Typolitic

Digital Birth
by Torunn Ovland

AustraliaQueensland College of Art, Griffith University
Published online
March 20, 2014

This assignment asks students to choose one or more texts of a total of no more than 100 words, and without altering the text, create a convincing typographic argument in any medium, guided by the principles of classical rhetoric. Tutor: Jason Grant.

Digital technology is enabling ever more efficient intrusions into personal realms with corresponding potentials for exploitation. From cloud computing and Big Data analytics to backscatter (naked body scanner) x-ray devices at airports, geolocation capabilities of mobile phones, social network data sales, and even domestic surveillance drones and genomic and other ‘omic’-type data including collected individual DNA sequences – we are willingly or coercively exposed.

Torunn has created a campaign focusing on parents online sharing of their children’s images and personal information. She states: “A study done by AVG shows that 84% of Australian children under the age of two have some kind of digital dossier online, mostly photos posted by their parents. Although the average “digital birth” happens at around six months, one-third of children have information and images online within weeks of being born.”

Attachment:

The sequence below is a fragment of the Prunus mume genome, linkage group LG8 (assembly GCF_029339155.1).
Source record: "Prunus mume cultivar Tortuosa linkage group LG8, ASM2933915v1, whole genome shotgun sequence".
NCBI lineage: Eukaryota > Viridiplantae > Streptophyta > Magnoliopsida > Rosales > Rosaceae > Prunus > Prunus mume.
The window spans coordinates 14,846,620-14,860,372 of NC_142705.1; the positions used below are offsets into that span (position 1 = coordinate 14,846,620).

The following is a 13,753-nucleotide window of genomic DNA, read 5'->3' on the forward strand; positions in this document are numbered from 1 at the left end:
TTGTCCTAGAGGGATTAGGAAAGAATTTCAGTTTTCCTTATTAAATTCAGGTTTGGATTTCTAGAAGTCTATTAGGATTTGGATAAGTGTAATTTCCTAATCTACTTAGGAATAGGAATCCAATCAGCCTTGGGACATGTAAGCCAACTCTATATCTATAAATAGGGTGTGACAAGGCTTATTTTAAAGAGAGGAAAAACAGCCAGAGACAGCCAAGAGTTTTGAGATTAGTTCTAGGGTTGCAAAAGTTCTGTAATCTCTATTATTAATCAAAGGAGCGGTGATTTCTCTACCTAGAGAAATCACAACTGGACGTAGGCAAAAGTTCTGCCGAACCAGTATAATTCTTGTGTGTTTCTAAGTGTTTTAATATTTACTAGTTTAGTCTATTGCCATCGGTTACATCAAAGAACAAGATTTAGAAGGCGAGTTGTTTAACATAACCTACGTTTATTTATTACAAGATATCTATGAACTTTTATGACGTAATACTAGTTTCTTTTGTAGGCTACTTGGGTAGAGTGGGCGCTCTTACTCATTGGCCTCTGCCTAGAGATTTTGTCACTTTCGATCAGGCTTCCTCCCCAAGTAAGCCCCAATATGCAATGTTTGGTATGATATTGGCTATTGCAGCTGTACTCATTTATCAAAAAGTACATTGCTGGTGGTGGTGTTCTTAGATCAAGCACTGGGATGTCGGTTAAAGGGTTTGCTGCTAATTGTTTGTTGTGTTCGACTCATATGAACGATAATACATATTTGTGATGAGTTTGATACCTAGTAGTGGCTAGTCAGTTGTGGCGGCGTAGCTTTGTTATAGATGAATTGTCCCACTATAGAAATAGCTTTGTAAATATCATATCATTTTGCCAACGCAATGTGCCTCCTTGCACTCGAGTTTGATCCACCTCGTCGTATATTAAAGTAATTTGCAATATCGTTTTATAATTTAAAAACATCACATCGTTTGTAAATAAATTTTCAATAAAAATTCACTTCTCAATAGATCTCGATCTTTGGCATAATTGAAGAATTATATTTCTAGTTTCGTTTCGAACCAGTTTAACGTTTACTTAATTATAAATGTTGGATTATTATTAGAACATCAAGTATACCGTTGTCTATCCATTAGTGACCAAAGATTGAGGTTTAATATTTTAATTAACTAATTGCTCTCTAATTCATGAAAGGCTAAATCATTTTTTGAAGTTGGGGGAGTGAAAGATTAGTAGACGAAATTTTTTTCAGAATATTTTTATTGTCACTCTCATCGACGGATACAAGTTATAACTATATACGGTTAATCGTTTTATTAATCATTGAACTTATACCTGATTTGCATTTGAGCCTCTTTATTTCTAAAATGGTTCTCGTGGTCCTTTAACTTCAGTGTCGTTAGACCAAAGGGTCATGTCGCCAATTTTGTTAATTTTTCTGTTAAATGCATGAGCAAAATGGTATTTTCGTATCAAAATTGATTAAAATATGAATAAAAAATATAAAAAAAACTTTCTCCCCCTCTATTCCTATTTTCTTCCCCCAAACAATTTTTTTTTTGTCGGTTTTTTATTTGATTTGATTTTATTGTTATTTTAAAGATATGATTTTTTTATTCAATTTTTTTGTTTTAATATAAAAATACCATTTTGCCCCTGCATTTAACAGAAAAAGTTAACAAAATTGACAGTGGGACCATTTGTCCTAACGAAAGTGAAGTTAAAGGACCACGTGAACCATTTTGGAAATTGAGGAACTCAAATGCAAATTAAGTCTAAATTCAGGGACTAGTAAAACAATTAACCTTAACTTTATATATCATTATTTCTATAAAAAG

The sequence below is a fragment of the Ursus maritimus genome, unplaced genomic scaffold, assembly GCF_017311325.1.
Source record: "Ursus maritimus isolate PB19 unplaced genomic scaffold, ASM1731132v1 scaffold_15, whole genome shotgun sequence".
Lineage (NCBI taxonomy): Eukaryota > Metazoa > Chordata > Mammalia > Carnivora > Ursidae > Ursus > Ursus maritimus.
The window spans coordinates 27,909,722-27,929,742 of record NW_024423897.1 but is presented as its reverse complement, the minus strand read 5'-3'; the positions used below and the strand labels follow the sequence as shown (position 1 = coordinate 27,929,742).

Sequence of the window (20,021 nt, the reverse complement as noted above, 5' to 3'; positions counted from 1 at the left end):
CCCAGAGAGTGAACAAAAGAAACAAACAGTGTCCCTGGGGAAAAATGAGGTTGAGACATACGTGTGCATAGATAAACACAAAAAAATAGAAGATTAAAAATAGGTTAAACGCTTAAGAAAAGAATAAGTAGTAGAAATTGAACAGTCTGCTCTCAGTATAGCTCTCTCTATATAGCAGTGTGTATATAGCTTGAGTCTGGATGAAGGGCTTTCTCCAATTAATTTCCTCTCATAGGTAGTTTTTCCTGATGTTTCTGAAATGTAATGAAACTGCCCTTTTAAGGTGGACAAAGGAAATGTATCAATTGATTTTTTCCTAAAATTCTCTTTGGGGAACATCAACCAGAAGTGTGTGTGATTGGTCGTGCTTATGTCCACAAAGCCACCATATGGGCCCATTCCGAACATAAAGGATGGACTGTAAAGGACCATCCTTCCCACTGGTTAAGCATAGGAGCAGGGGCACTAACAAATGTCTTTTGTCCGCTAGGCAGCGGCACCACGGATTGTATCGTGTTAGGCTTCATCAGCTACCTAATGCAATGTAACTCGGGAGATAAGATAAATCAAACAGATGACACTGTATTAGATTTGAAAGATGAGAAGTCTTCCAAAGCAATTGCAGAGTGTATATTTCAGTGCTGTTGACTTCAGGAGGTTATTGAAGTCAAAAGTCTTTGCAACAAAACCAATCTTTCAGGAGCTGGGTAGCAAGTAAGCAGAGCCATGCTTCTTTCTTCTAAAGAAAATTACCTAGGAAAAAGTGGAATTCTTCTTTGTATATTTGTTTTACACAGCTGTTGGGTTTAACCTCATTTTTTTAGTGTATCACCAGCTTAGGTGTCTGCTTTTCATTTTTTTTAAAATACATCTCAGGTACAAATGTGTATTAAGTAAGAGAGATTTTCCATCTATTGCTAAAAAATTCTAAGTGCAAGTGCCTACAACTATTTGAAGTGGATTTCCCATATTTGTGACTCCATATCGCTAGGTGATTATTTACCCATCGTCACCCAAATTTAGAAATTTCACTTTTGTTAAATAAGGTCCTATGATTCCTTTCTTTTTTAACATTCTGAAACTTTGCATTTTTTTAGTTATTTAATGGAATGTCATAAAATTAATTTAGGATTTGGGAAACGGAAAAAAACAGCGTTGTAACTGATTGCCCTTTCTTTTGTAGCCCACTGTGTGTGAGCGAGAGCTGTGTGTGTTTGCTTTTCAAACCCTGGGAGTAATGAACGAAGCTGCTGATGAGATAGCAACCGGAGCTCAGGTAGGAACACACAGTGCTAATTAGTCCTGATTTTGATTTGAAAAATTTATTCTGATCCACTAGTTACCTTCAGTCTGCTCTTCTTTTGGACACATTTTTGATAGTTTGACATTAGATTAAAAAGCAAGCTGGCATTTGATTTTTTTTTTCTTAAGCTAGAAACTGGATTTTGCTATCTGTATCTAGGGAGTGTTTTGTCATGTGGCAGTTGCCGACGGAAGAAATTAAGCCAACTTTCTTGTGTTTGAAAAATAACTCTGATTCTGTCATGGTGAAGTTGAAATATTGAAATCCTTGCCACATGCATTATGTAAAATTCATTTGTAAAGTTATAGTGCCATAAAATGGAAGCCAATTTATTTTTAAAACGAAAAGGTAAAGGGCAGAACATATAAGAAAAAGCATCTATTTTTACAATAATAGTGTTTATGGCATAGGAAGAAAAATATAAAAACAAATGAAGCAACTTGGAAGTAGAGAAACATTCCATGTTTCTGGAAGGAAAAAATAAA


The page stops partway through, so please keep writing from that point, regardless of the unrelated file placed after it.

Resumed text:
Torunn produced industrial pedestrian safety signs displaying basic advice for parents and a website with more detailed information. Intervening in the public realm requires ingenious strategies to avoid legal transgressions. Torunn visited children’s playgrounds throughout the city, cordoned them off with safety tape, and placed the signs in prominent positions. She documented the intervention and interviewed parents regarding their reaction to the messages:

“It’s worrying to read “the 84%”… I never give out any information about my daughter online. Or, I have images of her on my Facebook-profile. What can people get from these photos?” (gave some examples) “I will go home now and check what photos I have on my profile.”
mother of a girl (primary school)



  1. Guest comment
    by Pierre Bernard

    This is very clever, roundabout way to bring attention to a social subject.

    It may be that this scenography works better in a Anglo-saxon country than in a mediterranean one where generally public spaces are very often less organised and more chaotic. Sorry, it’s a really short comment!


  1. Comment
    by Design Activisim – Visual Design Lab
    July 28, 2016

    [...] One project stood out for me, Torunn Ovland’s child safety and privacy campaign – Digital Birth [...]

  2. Comment
    by Design Activism: Designers With A Sense of Social Responsibility – Design & Conquer
    November 2, 2016

    [...] (Digital Birth, 2014, http://typolitic.com/digital-birth/) [...]


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